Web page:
Where does this phrase come from: “and he shall turn the hearts…?” The very concept of a prophet who turns the hearts comes from that story in the first book of the Kings where Elijah confronts the prophets of Baal. The people of the Northern kingdom of Israel were filled with terrible confusion, having the religion of Baal worship all mixed up with the worship of the true and living God of their fathers (and seemed to have forgotten the golden calves of Jeroboam). Baal worship is the same as the worship of Molech, the god to whom agonized parents would offer their own children in sacrifice, because by this religion they were deceived into a dreadful compulsion.

The people of the Northern kingdom of Israel in Samaria were lost in Baal worship due to the evil queen Jezebel and the weakness of her husband Ahab. Elijah called together the prophets of Baal and challenged them to a supernatural contest. They agreed, and the contest was to see who had the power to bring down fire from heaven to consume an offering. From morning until noon the prophets of Baal called on their god, finally waxing so desperate they resorted to cutting themselves. Elijah called a halt to the spectacle, and summoned the people to gather to him. He made it hard on himself by pouring a large amount of water in a trench around the altar and the dead animal, just to show that no fire could be lit by natural means. Then he prayed:

“LORD God of Abraham, Isaac, and of Israel, let it be known this day that thou art God in Israel, and that I am thy servant, and that I have done all these things at thy word. Hear me, O LORD, hear me, that this people may know that thou art the LORD God, and that thou hast turned their heart back again.”4

There we see that phrase about the turning of the hearts, the work that God did through his prophet Elijah. The scripture goes on to say:

“Then the fire of the LORD fell, and consumed the burnt sacrifice, and the wood, and the stones, and the dust, and licked up the water that was in the trench. And when all the people saw it, they fell on their faces: and they said, The LORD, he is the God; the LORD, he is the God.”

This is how their hearts were turned back by the prophet Elijah, back to the God of their fathers Abraham, Isaac and Jacob.

Some modern Bibles have quite dishonestly rendered the Hebrew word for “fathers” in the book of Malachi as “parents.” This is completely unjustified. The word does not mean parents, it means fathers, specifically and clearly. When the ideology of the zeitgeist is allowed to interfere with Bible translation, the results cannot be good. Nothing is more disastrous than loss of fatherhood from homes, and in a larger sense, from a society. The father is the protector and provider, above all, the God-appointed head of his family. In this case, when the prophet Malachi speaks of the hearts of the fathers turned back to the children and of the children to the fathers, and the angel expands that to include the turning of the disobedient to the wisdom of the just, we dare not lose the meaning, or it is to our loss.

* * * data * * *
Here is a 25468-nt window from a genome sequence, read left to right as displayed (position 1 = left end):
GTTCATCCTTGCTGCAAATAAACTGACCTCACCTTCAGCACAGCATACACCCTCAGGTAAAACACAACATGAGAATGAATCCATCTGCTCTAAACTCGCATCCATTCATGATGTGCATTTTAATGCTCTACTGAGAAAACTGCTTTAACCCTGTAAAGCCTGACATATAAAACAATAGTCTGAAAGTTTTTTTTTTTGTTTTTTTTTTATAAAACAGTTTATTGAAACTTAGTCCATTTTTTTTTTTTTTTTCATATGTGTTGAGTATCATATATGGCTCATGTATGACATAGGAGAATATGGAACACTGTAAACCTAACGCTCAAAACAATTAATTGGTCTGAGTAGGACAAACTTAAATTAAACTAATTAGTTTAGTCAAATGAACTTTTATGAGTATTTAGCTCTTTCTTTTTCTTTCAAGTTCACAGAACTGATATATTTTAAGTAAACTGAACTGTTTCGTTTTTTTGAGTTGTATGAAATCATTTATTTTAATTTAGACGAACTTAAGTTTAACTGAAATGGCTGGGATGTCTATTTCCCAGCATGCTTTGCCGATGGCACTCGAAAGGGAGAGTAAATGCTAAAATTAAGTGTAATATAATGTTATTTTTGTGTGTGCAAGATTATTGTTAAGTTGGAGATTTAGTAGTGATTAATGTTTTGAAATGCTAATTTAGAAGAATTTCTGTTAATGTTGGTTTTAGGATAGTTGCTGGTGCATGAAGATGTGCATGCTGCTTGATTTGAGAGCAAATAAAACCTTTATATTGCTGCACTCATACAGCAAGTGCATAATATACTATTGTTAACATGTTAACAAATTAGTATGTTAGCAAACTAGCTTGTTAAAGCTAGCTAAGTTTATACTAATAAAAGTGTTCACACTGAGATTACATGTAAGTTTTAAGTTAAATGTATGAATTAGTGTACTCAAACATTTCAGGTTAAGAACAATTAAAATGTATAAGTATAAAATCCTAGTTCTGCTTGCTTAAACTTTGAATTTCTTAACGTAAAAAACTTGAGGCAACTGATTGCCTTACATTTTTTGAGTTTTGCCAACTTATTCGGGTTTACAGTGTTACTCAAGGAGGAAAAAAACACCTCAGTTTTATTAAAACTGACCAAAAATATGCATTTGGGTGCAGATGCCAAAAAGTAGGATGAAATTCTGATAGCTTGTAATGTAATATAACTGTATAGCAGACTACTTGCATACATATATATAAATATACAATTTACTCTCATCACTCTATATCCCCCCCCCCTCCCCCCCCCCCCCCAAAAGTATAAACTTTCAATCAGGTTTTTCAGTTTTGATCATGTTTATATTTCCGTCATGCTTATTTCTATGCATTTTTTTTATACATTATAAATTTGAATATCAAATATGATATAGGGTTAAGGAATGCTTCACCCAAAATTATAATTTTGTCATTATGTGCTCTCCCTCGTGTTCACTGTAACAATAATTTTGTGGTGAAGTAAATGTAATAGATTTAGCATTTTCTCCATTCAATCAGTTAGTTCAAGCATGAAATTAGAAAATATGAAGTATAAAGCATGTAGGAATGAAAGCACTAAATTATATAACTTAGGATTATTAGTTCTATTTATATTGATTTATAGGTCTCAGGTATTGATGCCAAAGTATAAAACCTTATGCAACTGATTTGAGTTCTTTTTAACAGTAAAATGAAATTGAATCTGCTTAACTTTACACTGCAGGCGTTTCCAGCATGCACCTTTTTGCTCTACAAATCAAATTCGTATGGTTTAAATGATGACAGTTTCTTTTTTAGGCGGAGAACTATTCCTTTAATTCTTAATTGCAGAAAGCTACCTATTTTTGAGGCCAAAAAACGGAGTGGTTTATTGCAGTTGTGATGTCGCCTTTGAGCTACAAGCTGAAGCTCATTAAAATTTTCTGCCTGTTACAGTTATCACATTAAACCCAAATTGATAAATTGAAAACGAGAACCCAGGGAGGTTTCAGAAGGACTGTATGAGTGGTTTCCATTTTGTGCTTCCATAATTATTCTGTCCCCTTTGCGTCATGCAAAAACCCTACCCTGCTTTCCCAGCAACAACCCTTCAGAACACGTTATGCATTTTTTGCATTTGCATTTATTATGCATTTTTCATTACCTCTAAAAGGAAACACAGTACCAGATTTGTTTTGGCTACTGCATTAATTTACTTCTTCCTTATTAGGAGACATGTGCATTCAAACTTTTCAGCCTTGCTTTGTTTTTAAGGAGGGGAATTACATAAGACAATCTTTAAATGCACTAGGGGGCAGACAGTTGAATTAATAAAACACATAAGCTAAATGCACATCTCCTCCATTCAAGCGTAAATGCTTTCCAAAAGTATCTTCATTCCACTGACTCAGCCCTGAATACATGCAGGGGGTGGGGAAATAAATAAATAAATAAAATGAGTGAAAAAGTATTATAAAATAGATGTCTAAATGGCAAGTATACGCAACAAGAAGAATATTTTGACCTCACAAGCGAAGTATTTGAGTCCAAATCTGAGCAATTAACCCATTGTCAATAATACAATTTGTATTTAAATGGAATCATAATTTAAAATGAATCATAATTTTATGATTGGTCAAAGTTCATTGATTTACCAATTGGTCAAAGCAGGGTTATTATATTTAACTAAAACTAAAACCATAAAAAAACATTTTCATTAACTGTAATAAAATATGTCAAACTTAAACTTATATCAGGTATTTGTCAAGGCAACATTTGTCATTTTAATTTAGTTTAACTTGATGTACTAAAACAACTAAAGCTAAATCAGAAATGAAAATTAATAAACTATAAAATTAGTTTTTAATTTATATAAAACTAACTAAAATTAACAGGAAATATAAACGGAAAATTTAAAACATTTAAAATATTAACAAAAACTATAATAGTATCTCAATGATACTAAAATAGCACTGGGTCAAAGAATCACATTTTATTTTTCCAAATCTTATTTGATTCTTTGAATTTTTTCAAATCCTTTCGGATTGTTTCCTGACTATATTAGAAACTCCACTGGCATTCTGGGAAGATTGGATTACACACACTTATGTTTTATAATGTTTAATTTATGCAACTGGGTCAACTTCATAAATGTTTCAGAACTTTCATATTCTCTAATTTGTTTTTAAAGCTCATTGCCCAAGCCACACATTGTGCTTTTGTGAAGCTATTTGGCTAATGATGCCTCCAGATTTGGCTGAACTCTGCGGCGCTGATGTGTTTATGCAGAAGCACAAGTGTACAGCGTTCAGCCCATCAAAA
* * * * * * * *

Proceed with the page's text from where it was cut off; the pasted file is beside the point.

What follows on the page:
We can speak of the fathers as the fathers of our whole Jewish and Christian heritage, a line dating back to Abraham, Isaac and Jacob, that continues through Moses and the prophets, right up to that Man that Isaiah called “the everlasting father,” our Lord Jesus Christ; the last Adam by whom comes the whole spiritual seed of the redeemed, the Church of the living God to be granted eternal life by means of, and following the pattern of, His resurrection.5

We see the fathers of the Church, and among them the holy fathers who gathered for the Ecumenical Councils. In terms of today’s Collect, which is based on the meaning of today’s Epistle, we must see the fathers who stand in Apostolic Succession, those of us, unworthy as we are apart from the grace of God, who have been ordained to be fathers among the people of God. So writes St. Paul to St. Timothy, “if a man know not how to rule his own house, how shall he take care of the church of God?” 6

Today’s Epistle says: “Let a man so account of us, as of the ministers of Christ, and stewards of the mysteries of God. Moreover it is required in stewards, that a man be found faithful.” This is what the Collect draws from also, for it says: “Grant that the ministers and stewards of thy mysteries may likewise so prepare and make ready thy way, by turning the hearts of the disobedient to the wisdom of the just, that at thy second coming to judge the world we may be found an acceptable people in thy sight.” To some, the ministry of the priest takes place only in functionary terms. He fulfills his religious role in services, and does all those social and religious things that they require of him, such as weddings and funerals, and some community things from time to time, like praying at civic events, and so on.
But, to contradict this limitation, and the limitation that some of our own place on the significance of the priesthood, I will quote myself from an article called Priesthood and the Church:

“The priesthood is not only the ministry of the altar. To reduce anything to its main function at the expense of its entirety is a serious mistake. When the Archbishops of England wrote Saepius Officio, they made it very clear that they fully agreed with the teaching of Apostolicae Curae, from the Roman Magesterium, about the nature of the priesthood and Eucharistic sacrifice unique to that office. But, they found fault with the papal document for failing even so much as to mention the pastoral ministry of the priesthood. A priest is always alter Christus, not only when he offers the Eucharist. And, this gives a special sacramental charism to his teaching, his advice, and his fatherly love for the people of God. An individual priest may fail to exercise all the gifts of his office, but he does not lose the sacred character implanted in him. So we do not agree with those who say that the priesthood is only about the ministry at the altar and nothing else. Rather, as the ministry of the Church extends the grace of the Incarnation among mankind, the priesthood extends the graces of the Incarnation among the people of the Church, and does so at all times by the sacramental charism of the indelible character added to the man who is ordained to the priesthood.”